Friday, November 11, 2016

Tales From the Schoolyard...Cave Painting

My school is an International Baccalaureate (IB) school, which is a program of study that emphasizes a global approach to learning. IB schools, for example, must offer 2nd language instruction (our school offers Russian and Spanish) to encourage bilingualism. Units of study are developed by teachers to reflect this global approach to learning while also staying true to whatever local standards and curriculum exists (in our case, California State Standards).

This year, as we roll out the IB program in our middle school, I'm building units of my own...and my first one is a unit for my 6th grade art class on Ancient Art. They study ancient civilizations in 6th grade Social Studies, so I figured it would be cool to give them some exposure to the art these people left behind.

While pre-history is not a part of their curriculum, I decided to include the cave paintings of Lascaux because these paintings point to some of the earliest examples of culture being developed. Plus...they're just really cool.

So a week-and-a-half ago, armed with lots of ideas, I started my very first IB unit by turning on my doc camera and reading a short book about the discovery of the Lascaux caves in 1940 to my students.

"That's a 4th grade book!!" called out one indignant student in 6B. 

"Yes..." I replied with a sigh. "But if I found a book at your level, it would take forever to read it to you, and we'd have less time for doing actual art work."


"Yeah, so just relax and enjoy the story."

After reading, I gave them a worksheet about the caves and we watched a short video of Rick Steves on a visit to Lascaux. The original caves are sealed off, after twenty-odd years of tourism started to ruin the paintings. A full reproduction has been built nearby, though. 

I read one question on the worksheet out loud to the students of 6A. "Why do you think these people painted the caves?"

In answer, I received dead silence and blank stares.

Hmm, I thought. Then: "Okay...this isn't going to leave this room, I promise. But how many of you have graffiti'd something you shouldn't have?"

First, incredulous looks, followed by a couple of bold hands. I smiled at them. A moment later, a few more hands started to tentatively raise, and I grinned even more. More than half the room admitted to it.

"I won't tell. I don't condone it, but this is just a question to help you understand., why did you do it?"

"I was bored..." replied one student. More hands went up. "Yeah, me too--I was bored."

"Okay, fair enough...any other reasons?"

Finally, another hand went up. I called on her.

"I wanted people to know I'd been there."

"YES! See...everyone wants to know that they mattered, that their lives had meaning. It's why we create art, or write books, or make songs. Because what's going to happen to all of us?"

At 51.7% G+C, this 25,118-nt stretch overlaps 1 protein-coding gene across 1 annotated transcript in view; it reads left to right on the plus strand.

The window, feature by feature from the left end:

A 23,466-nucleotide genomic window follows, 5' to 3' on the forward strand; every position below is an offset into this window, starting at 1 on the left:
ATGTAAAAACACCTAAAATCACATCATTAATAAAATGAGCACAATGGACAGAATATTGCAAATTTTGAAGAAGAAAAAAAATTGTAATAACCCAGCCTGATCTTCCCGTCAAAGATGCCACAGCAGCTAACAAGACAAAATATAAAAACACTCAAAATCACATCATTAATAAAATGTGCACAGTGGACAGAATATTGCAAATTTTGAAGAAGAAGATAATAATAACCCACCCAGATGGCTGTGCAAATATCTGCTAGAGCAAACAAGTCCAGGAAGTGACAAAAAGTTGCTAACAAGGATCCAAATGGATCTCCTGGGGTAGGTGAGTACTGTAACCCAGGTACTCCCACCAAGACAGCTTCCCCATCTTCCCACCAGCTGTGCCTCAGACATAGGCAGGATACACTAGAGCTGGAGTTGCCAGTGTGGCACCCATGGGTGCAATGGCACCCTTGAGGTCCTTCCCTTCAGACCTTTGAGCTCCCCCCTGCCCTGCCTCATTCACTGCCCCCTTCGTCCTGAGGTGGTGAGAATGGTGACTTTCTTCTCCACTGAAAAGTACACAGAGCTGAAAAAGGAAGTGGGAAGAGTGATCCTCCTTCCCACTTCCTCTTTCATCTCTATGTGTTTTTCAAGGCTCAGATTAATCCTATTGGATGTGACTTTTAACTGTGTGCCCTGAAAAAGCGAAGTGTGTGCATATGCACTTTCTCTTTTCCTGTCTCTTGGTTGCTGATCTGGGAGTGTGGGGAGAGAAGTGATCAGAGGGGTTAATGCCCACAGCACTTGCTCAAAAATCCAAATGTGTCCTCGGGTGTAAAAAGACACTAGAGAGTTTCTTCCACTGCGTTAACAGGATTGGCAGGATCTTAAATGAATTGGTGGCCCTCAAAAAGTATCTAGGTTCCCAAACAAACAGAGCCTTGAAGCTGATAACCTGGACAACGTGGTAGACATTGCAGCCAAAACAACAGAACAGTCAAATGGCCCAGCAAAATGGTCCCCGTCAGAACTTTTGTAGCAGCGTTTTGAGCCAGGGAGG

"We're going to die."

"Yes, eventually. And all humans want to know that they have left some sort of mark on the world that will exist when they are gone." 

It was so amazing to see their faces light up with understanding.

We spent the rest of that lesson sketching some of the animal images that are in the Lascaux caves.

On Monday and Tuesday this week (I see 6B on M/W and 6A on T/Th, for about 90 minutes each lesson), I gave each student a cut-up piece of paper bag and some chalks...and we went for it.

I don't yet have pictures of their final products--it was a hectic week (and an emotional one), and they are sitting in bins on my desk waiting to be graded.

For this unit, I'm aiming to find a modern equivalent for each ancient art form we study. Cave art leads quite naturally to graffiti, so on Wednesday and Thursday this week, I showed the students some pictures I've taken over the years of graffiti and street art (believe me, I looked closely at every single image to make sure there was no naughty language!!). We discussed the difference between graffiti (usually done without permission) and street art (usually done with permission) and I gave my "I don't condone graffiti!!" spiel.

In 6B, one boy's eyes lit up, and his hand shot in the air, when I said, "Here's what we're doing today...yes, D?"

"Are we doing graffiti?"

"Why yes...only I'm calling it Contemporary Cave Art."

While they got started on that, I got two volunteers to oversee a whole-class project--our very own wall of hands like one in Lascaux.

Before class, I taped a large piece of brown butcher paper on the wall outside my room. As the kids came in, they could see it, with two outlines of my hand painted with (very drippy) brown tempura.

Before long, my volunteer had kids coming out two at a time to add their hands. She was great--coming in and yelling, "Okay, [name] and [name], it's your turn!!" She made sure there was no paint dripping on the walls.

Every once in a while, I stepped out to monitor things, and it was going swimmingly.

...And a bit drippily.

On Thursday, 6A added their hand prints, and now we have a delightfully odd wall of hands on display, which most of the school has to walk past when going to recess.

Meanwhile, inside the room, there was a hum of happiness as my students drew their names, or words like "love" and "hope" in graffiti letters and blew across marker tips to get a spray paint effect.

I took a few pictures during the process, as students finished up.

The kids have begged for more time to finish their graffiti art next week, so I'll adjust my unit a little to give it to them. Next up is Aztec suns, made from terra cotta clay.

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